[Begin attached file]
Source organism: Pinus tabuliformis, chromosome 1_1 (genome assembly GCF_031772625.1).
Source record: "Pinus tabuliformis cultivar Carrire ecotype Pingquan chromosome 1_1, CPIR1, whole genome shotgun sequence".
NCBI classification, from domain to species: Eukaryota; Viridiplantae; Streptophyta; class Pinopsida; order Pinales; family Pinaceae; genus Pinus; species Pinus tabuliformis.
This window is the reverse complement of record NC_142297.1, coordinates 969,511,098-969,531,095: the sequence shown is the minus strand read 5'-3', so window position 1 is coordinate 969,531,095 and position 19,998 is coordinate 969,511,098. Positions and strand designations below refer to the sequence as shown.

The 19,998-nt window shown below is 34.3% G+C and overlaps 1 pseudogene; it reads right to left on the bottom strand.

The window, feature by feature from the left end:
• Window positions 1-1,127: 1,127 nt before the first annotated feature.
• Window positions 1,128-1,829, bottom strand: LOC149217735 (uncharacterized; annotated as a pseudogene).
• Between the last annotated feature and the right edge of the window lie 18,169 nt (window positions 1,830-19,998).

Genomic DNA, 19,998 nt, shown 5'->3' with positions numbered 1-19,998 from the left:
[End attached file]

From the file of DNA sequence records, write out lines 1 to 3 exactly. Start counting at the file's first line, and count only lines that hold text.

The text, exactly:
Source organism: Pinus tabuliformis, chromosome 1_1 (genome assembly GCF_031772625.1).
Source record: "Pinus tabuliformis cultivar Carrire ecotype Pingquan chromosome 1_1, CPIR1, whole genome shotgun sequence".
NCBI classification, from domain to species: Eukaryota; Viridiplantae; Streptophyta; class Pinopsida; order Pinales; family Pinaceae; genus Pinus; species Pinus tabuliformis.